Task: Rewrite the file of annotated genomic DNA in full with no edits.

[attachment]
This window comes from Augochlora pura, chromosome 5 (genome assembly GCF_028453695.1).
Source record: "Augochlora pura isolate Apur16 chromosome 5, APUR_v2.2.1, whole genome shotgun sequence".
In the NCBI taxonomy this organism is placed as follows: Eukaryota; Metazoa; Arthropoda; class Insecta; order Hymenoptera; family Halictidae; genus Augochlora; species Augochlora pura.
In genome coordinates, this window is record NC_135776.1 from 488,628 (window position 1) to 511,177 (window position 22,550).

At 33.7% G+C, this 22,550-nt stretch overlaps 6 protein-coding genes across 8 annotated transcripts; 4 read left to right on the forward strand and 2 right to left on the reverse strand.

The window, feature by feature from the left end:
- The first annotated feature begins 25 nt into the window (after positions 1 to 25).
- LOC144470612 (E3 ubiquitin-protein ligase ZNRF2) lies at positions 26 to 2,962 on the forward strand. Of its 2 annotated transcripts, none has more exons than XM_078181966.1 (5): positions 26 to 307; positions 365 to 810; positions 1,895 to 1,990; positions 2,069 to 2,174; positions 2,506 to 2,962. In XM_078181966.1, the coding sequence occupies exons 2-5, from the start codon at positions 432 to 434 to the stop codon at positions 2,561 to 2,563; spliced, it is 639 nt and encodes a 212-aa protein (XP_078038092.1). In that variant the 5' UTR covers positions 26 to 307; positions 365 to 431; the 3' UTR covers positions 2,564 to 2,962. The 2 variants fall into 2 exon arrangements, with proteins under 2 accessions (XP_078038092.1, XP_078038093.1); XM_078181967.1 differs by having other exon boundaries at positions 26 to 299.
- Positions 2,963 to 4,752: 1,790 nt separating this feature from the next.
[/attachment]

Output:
This window comes from Augochlora pura, chromosome 5 (genome assembly GCF_028453695.1).
Source record: "Augochlora pura isolate Apur16 chromosome 5, APUR_v2.2.1, whole genome shotgun sequence".
In the NCBI taxonomy this organism is placed as follows: Eukaryota; Metazoa; Arthropoda; class Insecta; order Hymenoptera; family Halictidae; genus Augochlora; species Augochlora pura.
In genome coordinates, this window is record NC_135776.1 from 488,628 (window position 1) to 511,177 (window position 22,550).

At 33.7% G+C, this 22,550-nt stretch overlaps 6 protein-coding genes across 8 annotated transcripts; 4 read left to right on the forward strand and 2 right to left on the reverse strand.

The window, feature by feature from the left end:
- The first annotated feature begins 25 nt into the window (after positions 1 to 25).
- LOC144470612 (E3 ubiquitin-protein ligase ZNRF2) lies at positions 26 to 2,962 on the forward strand. Of its 2 annotated transcripts, none has more exons than XM_078181966.1 (5): positions 26 to 307; positions 365 to 810; positions 1,895 to 1,990; positions 2,069 to 2,174; positions 2,506 to 2,962. In XM_078181966.1, the coding sequence occupies exons 2-5, from the start codon at positions 432 to 434 to the stop codon at positions 2,561 to 2,563; spliced, it is 639 nt and encodes a 212-aa protein (XP_078038092.1). In that variant the 5' UTR covers positions 26 to 307; positions 365 to 431; the 3' UTR covers positions 2,564 to 2,962. The 2 variants fall into 2 exon arrangements, with proteins under 2 accessions (XP_078038092.1, XP_078038093.1); XM_078181967.1 differs by having other exon boundaries at positions 26 to 299.
- Positions 2,963 to 4,752: 1,790 nt separating this feature from the next.